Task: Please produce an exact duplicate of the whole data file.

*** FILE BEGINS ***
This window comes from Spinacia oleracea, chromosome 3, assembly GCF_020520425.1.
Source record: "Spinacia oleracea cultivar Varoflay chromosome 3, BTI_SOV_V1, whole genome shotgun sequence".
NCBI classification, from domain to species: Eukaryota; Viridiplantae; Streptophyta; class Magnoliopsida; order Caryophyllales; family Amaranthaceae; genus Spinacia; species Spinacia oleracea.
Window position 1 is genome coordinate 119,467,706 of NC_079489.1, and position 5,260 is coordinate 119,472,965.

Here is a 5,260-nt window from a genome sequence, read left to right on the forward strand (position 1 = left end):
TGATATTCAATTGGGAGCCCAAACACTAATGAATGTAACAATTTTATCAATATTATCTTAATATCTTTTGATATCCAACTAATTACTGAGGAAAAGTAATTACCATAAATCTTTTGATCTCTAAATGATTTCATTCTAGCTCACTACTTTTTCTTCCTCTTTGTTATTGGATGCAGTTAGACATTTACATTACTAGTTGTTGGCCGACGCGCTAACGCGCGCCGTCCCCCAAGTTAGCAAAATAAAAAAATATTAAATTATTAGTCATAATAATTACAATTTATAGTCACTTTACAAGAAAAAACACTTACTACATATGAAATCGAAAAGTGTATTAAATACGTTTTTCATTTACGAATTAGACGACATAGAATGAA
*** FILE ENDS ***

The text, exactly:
This window comes from Spinacia oleracea, chromosome 3, assembly GCF_020520425.1.
Source record: "Spinacia oleracea cultivar Varoflay chromosome 3, BTI_SOV_V1, whole genome shotgun sequence".
NCBI classification, from domain to species: Eukaryota; Viridiplantae; Streptophyta; class Magnoliopsida; order Caryophyllales; family Amaranthaceae; genus Spinacia; species Spinacia oleracea.
Window position 1 is genome coordinate 119,467,706 of NC_079489.1, and position 5,260 is coordinate 119,472,965.

Here is a 5,260-nt window from a genome sequence, read left to right on the forward strand (position 1 = left end):
TGATATTCAATTGGGAGCCCAAACACTAATGAATGTAACAATTTTATCAATATTATCTTAATATCTTTTGATATCCAACTAATTACTGAGGAAAAGTAATTACCATAAATCTTTTGATCTCTAAATGATTTCATTCTAGCTCACTACTTTTTCTTCCTCTTTGTTATTGGATGCAGTTAGACATTTACATTACTAGTTGTTGGCCGACGCGCTAACGCGCGCCGTCCCCCAAGTTAGCAAAATAAAAAAATATTAAATTATTAGTCATAATAATTACAATTTATAGTCACTTTACAAGAAAAAACACTTACTACATATGAAATCGAAAAGTGTATTAAATACGTTTTTCATTTACGAATTAGACGACATAGAATGAA